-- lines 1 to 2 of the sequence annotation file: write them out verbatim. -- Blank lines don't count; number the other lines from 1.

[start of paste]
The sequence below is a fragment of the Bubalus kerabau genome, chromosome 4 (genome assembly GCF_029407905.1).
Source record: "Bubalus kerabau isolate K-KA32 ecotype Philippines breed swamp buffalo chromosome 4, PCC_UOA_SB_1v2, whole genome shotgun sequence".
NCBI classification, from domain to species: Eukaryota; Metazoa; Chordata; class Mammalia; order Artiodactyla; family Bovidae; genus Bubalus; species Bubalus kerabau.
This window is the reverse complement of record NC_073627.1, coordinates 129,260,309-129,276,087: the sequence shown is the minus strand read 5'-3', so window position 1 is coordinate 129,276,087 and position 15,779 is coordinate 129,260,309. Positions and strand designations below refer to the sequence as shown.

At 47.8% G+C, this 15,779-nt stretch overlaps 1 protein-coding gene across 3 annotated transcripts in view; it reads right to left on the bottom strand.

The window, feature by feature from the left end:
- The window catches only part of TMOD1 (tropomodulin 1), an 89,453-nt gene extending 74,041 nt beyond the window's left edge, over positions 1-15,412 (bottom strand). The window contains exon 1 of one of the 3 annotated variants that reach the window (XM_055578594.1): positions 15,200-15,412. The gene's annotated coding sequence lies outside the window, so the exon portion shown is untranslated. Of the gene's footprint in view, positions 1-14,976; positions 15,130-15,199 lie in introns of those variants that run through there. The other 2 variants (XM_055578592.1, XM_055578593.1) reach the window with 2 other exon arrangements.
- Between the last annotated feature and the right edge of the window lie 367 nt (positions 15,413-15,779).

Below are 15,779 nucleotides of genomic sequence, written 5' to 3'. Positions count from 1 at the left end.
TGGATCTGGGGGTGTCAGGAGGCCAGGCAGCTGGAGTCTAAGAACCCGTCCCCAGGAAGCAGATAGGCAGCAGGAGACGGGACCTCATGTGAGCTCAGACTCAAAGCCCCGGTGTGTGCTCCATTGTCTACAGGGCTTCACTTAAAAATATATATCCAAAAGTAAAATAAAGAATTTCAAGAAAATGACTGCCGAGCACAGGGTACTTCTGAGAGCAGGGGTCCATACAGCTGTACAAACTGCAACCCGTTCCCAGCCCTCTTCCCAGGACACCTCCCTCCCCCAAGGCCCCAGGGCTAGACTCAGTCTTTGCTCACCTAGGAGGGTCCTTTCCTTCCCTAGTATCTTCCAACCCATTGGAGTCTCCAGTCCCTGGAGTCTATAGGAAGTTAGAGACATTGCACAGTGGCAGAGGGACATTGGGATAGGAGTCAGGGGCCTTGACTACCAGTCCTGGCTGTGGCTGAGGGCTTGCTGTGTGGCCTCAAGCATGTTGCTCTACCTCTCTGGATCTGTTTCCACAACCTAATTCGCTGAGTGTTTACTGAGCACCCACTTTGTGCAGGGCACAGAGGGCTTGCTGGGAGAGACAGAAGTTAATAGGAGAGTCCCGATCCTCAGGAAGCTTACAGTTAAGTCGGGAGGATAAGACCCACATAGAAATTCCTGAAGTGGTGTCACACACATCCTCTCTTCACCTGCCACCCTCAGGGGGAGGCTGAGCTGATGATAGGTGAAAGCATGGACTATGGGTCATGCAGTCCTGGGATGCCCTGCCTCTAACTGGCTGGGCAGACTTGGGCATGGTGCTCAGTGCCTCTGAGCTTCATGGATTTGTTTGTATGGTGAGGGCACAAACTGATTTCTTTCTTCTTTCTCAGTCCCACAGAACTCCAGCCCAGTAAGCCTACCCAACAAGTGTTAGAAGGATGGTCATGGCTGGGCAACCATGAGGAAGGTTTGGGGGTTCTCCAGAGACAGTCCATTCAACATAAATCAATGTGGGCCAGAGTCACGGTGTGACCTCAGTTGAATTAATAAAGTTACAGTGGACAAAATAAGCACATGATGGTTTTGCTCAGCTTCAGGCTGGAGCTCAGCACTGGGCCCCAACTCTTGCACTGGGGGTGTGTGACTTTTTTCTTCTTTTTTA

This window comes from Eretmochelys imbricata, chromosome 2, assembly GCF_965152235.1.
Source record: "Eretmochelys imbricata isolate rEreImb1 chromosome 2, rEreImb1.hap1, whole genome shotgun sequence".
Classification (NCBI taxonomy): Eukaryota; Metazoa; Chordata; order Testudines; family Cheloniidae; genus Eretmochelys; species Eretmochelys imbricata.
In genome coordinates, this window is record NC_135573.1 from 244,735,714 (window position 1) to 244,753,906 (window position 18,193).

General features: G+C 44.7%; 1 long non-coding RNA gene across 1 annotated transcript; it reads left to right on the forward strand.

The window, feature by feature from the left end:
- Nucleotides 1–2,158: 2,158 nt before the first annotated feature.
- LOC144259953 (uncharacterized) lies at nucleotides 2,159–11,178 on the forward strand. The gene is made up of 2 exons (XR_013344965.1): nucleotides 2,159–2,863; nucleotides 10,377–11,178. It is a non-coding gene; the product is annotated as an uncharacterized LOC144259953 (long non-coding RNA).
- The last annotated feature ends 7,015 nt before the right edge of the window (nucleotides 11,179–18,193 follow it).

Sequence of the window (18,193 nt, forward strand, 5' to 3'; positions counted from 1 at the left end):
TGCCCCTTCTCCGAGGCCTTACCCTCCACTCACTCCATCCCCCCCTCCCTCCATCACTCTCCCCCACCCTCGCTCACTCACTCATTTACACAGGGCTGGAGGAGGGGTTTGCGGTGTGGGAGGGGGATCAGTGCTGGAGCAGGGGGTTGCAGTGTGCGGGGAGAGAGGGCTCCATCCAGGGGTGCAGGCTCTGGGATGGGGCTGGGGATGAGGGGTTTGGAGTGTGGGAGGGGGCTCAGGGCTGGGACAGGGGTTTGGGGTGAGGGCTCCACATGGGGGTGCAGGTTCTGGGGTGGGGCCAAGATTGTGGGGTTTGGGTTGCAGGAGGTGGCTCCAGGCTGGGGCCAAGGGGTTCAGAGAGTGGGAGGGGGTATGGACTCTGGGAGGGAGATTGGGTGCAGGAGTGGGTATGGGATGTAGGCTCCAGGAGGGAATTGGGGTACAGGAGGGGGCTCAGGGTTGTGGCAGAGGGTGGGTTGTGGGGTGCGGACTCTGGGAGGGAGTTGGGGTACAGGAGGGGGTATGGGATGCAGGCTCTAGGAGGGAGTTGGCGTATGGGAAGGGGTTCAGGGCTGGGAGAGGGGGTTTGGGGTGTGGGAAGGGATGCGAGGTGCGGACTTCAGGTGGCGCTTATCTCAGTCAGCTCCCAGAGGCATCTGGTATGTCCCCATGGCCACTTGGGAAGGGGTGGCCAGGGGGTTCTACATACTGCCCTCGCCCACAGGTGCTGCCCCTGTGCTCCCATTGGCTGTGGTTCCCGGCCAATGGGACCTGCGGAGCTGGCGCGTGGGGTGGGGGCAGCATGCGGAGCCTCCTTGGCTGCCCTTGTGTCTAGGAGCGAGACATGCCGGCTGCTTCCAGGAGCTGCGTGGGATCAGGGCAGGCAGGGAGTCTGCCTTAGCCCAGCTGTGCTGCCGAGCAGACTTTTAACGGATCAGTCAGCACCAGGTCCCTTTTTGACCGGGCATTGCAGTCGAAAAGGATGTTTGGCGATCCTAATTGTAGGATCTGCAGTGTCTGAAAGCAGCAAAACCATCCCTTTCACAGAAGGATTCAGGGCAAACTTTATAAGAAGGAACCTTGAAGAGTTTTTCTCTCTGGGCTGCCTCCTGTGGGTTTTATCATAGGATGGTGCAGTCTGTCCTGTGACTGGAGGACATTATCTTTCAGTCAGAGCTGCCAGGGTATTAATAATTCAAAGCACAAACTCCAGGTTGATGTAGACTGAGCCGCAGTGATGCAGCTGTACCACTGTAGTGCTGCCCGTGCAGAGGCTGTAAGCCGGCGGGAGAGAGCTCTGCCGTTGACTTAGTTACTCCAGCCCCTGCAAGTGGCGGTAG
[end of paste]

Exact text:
The sequence below is a fragment of the Bubalus kerabau genome, chromosome 4 (genome assembly GCF_029407905.1).
Source record: "Bubalus kerabau isolate K-KA32 ecotype Philippines breed swamp buffalo chromosome 4, PCC_UOA_SB_1v2, whole genome shotgun sequence".